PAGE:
The new shell running inside of screen should behave like your first shell would. If you do a printenv, you may notice a few new environment variables set. Screen sets TERM to screen—each screen window provides its own vt100-compatible virtual terminal. The variable WINDOW is set to the virtual window number, and the variable STY is set to your session name. I'll explain more about those last two later.
So far, this single shell works exactly like you're used to working on a remote machine. For the sake of this example, say we are downloading the current version of screen (as of this writing, screen 3.9.13) from the screen distribution site at ftp.uni-erlangen.de/pub/utilities/screen. While this file is downloading, you decide to use your spare time to clean up your home directory. If you weren't using screen, you'd have to open another xterm and ssh to the remote machine. With screen, a simple Ctrl-A C will create a new screen window with a new shell process.
Thus far, you have an FTP client and a shell busily tidying up your home directory. You can check on your download in the original FTP window by using Ctrl-A P to go to the previous window. You can get back to your shell with Ctrl-A N.
When you check on your download, it's not finished (screen doesn't take that long to download, but we'll pretend it does for this demonstration). Time to get back to your messy home directory, right? Before doing that, press Ctrl-A Shift-M to monitor the current window for output. Now screen will notify you when there is activity in the FTP window. Bouncing between windows to check on your download's progress is no longer necessary. This also works in the inverse case; use Ctrl-A _ to monitor for silence (30 seconds by default). Monitoring for silence is useful for long compile jobs or other things that spew information.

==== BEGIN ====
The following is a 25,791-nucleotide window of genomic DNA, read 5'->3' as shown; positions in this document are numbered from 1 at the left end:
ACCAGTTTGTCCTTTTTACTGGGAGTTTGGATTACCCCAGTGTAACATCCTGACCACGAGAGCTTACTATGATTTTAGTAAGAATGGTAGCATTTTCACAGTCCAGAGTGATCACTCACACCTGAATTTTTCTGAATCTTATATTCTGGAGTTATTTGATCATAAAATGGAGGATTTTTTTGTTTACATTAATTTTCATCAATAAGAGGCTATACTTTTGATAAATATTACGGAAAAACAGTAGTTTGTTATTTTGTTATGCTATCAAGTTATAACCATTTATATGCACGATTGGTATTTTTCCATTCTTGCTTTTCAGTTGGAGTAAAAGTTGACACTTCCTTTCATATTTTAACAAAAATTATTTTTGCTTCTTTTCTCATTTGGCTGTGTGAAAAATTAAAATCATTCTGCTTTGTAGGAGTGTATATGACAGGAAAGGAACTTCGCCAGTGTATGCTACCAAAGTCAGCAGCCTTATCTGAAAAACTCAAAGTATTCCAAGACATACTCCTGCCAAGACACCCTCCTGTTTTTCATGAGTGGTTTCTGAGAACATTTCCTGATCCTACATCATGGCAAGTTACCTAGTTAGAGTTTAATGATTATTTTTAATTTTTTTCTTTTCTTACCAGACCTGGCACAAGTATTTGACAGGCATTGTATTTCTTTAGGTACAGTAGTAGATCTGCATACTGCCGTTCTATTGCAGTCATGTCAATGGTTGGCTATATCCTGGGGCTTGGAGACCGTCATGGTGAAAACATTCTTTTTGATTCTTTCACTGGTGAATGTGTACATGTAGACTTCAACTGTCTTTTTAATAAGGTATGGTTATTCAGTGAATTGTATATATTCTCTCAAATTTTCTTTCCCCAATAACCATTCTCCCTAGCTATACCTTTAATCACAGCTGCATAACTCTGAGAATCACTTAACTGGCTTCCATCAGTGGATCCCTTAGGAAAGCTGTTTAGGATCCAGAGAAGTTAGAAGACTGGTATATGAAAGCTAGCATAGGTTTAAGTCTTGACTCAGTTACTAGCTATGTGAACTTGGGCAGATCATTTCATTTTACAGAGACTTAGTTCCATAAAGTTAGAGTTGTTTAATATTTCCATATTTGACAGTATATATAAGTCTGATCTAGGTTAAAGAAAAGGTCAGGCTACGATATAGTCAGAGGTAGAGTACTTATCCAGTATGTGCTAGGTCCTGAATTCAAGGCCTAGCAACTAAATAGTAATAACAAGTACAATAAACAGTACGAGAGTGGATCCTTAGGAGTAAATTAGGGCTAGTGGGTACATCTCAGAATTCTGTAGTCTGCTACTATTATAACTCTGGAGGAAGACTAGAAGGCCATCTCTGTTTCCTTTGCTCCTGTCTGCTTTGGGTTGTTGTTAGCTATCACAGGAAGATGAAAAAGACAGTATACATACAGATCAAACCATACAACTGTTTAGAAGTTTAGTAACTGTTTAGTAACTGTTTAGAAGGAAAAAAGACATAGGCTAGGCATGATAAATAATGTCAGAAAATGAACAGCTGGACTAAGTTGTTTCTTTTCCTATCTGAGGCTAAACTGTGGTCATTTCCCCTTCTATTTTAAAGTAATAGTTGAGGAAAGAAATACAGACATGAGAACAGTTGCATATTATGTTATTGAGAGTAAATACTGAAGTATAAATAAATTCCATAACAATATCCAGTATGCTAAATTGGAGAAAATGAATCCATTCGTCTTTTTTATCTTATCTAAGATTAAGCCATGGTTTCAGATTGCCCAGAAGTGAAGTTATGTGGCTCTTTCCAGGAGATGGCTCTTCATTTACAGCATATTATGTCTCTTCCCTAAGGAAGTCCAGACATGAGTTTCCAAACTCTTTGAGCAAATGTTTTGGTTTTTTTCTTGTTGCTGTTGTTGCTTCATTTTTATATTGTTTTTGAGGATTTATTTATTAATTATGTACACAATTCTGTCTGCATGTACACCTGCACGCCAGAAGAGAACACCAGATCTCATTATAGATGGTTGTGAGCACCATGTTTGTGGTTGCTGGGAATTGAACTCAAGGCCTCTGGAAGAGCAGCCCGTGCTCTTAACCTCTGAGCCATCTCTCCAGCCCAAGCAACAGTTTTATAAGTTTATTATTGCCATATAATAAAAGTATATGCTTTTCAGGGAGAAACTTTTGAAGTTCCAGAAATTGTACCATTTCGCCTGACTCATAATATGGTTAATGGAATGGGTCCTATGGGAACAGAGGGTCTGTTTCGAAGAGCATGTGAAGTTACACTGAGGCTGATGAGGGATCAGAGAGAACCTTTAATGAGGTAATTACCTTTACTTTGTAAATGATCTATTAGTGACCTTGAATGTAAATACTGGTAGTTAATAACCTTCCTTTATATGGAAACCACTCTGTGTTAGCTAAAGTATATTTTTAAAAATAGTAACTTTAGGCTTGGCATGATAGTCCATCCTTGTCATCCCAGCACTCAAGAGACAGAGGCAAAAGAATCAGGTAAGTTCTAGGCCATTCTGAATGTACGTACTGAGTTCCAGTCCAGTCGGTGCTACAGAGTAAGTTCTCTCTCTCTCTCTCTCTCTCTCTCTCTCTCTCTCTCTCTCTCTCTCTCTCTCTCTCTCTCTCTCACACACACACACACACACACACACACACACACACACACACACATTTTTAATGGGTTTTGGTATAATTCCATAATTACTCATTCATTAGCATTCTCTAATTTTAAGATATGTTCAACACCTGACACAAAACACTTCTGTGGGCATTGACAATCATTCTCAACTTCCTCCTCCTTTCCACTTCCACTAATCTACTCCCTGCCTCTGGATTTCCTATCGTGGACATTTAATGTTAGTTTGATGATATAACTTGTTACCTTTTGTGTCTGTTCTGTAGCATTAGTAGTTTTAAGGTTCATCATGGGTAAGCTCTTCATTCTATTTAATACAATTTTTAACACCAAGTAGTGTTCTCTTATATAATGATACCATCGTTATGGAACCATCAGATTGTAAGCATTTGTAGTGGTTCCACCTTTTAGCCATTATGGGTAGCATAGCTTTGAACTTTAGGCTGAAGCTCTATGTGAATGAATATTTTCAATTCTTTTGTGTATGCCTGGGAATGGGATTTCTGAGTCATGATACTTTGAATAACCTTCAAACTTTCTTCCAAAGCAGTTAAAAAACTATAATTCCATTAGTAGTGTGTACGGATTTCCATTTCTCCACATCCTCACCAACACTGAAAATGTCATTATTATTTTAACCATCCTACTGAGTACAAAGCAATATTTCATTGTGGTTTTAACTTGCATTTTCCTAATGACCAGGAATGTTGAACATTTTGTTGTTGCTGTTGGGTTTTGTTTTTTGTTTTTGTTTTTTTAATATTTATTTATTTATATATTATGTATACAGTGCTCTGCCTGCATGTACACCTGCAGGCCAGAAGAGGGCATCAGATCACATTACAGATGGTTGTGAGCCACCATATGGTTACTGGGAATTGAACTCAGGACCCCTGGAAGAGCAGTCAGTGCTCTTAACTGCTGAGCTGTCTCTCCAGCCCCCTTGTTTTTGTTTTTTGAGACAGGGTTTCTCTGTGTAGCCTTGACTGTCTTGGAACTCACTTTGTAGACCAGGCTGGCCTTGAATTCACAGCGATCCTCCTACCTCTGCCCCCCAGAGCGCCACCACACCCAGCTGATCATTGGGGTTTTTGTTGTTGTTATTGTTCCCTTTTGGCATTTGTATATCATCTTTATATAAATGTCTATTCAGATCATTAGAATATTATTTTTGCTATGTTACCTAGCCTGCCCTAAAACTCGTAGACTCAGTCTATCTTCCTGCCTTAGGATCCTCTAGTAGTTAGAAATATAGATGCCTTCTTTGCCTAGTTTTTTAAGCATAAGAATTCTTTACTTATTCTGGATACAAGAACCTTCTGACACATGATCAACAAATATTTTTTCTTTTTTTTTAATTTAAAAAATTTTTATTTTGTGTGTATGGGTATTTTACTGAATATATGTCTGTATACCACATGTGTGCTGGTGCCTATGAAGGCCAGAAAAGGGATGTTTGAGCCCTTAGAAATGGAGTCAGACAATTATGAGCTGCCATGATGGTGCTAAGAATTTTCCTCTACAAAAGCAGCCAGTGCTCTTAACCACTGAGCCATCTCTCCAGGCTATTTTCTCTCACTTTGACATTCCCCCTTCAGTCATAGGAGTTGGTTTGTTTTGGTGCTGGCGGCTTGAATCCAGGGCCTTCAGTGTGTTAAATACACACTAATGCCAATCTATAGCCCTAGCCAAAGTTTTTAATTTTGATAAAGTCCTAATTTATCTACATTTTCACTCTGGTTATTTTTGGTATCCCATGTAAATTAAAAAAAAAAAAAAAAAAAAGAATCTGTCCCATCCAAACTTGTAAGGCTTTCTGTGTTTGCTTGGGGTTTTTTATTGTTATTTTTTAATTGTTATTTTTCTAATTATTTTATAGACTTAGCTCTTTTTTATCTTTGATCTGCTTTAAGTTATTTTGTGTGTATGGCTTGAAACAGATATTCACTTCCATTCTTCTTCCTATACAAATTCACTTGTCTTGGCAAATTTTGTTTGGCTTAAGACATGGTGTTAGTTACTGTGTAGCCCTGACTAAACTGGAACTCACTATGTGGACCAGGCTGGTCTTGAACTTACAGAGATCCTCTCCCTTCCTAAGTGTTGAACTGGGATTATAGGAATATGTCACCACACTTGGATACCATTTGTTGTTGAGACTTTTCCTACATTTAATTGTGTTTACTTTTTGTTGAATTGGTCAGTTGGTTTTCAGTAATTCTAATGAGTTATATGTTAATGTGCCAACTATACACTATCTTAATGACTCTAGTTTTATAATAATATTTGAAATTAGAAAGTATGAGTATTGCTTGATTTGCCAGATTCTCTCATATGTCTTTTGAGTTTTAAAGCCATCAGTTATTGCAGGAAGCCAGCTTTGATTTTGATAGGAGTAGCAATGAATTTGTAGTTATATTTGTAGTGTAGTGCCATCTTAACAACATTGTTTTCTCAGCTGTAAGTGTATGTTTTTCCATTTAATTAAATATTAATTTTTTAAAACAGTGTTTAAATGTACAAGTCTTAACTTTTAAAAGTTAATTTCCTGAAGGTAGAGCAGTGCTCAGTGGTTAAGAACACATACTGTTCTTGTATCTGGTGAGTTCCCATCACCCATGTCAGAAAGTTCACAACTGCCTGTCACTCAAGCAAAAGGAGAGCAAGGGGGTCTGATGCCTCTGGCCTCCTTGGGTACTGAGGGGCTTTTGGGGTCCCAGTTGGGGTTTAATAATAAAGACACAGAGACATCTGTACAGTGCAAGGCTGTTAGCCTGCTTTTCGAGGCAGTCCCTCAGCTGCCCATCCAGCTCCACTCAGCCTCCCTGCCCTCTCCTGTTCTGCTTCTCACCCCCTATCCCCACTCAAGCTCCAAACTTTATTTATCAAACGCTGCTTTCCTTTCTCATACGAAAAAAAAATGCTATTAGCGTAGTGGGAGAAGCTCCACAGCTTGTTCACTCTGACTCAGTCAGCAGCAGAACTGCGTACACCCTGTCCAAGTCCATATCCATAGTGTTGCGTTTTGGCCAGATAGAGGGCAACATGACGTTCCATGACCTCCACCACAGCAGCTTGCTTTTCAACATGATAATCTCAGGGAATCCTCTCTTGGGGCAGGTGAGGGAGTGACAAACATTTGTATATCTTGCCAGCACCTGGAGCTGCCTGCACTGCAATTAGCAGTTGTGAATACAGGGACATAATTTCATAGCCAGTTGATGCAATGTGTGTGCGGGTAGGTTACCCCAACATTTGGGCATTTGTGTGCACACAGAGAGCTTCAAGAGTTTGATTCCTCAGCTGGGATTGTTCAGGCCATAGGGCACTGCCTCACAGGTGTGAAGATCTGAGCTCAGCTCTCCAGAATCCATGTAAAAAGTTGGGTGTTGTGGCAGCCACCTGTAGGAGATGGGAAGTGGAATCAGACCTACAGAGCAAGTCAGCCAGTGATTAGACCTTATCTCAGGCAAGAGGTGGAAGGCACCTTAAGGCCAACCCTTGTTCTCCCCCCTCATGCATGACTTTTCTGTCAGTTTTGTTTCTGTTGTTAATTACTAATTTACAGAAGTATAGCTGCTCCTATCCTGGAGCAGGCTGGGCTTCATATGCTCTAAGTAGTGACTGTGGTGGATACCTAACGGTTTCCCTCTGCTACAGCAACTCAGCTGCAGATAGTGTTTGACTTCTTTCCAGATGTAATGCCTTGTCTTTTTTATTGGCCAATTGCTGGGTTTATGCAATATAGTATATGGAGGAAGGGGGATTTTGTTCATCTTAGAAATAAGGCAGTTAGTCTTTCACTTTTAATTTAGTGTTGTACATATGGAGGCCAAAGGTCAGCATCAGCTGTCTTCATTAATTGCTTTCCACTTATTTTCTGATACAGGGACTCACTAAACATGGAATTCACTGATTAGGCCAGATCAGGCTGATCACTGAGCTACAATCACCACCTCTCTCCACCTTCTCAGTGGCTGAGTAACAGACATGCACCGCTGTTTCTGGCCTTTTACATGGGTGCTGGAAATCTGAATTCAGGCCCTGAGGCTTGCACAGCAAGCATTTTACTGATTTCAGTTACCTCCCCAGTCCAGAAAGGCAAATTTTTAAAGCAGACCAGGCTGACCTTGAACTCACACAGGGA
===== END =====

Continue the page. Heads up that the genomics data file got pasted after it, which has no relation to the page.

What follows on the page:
You can continue to spawn new shells and do things in parallel on the remote machine. After you open a few windows, it becomes difficult to keep track of which window is where. This is where the windowlist comes in to play. Press Ctrl-A “, and you will be presented with a list of the current open windows. Navigate the list with the J and K keys. Pressing Enter on an entry will make it the current window. By default, the window name isn't all that descriptive. You can remedy this by setting the window name yourself with Ctrl-A Shift-A. You can set these titles automatically, much as you would set titles in an xterm, by sending Esc-K, then the title, then Esc-\. Most likely you can adapt a shell-specific recipe for setting the xterm titlebar to the screen window name using the mentioned escape sequences.
To finish up our basic run-through of windowing, let's close your existing windows. If you exit the shell that screen has spawned, the window is deleted automatically. You can delete a window manually with the kill command (default Ctrl-A K). When you exit all of the screen windows, screen exits. You also can tell screen to exit and kill all of your windows by issuing the quit command (Ctrl-A \).
Now that you're creating new windows and bouncing around between them, you can get many things going in parallel. You could potentially have some editors, an IRC client and a few other things all running in their own windows. But occasionally disaster strikes, and your network connection dies (those of you still playing along at home can kill your SSH client). It looks like it's time to pick up the pieces and relaunch all of your applications on the remote machine, right? Not with screen.